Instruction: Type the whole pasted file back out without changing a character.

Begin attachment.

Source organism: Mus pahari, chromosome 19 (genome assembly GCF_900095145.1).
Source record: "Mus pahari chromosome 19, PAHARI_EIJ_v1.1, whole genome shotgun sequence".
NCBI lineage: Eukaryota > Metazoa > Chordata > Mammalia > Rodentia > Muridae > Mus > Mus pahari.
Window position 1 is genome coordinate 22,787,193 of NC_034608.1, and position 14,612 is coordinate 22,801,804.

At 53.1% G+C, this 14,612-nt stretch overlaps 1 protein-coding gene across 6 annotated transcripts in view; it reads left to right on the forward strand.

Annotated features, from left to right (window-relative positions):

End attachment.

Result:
Source organism: Mus pahari, chromosome 19 (genome assembly GCF_900095145.1).
Source record: "Mus pahari chromosome 19, PAHARI_EIJ_v1.1, whole genome shotgun sequence".
NCBI lineage: Eukaryota > Metazoa > Chordata > Mammalia > Rodentia > Muridae > Mus > Mus pahari.
Window position 1 is genome coordinate 22,787,193 of NC_034608.1, and position 14,612 is coordinate 22,801,804.

At 53.1% G+C, this 14,612-nt stretch overlaps 1 protein-coding gene across 6 annotated transcripts in view; it reads left to right on the forward strand.

Annotated features, from left to right (window-relative positions):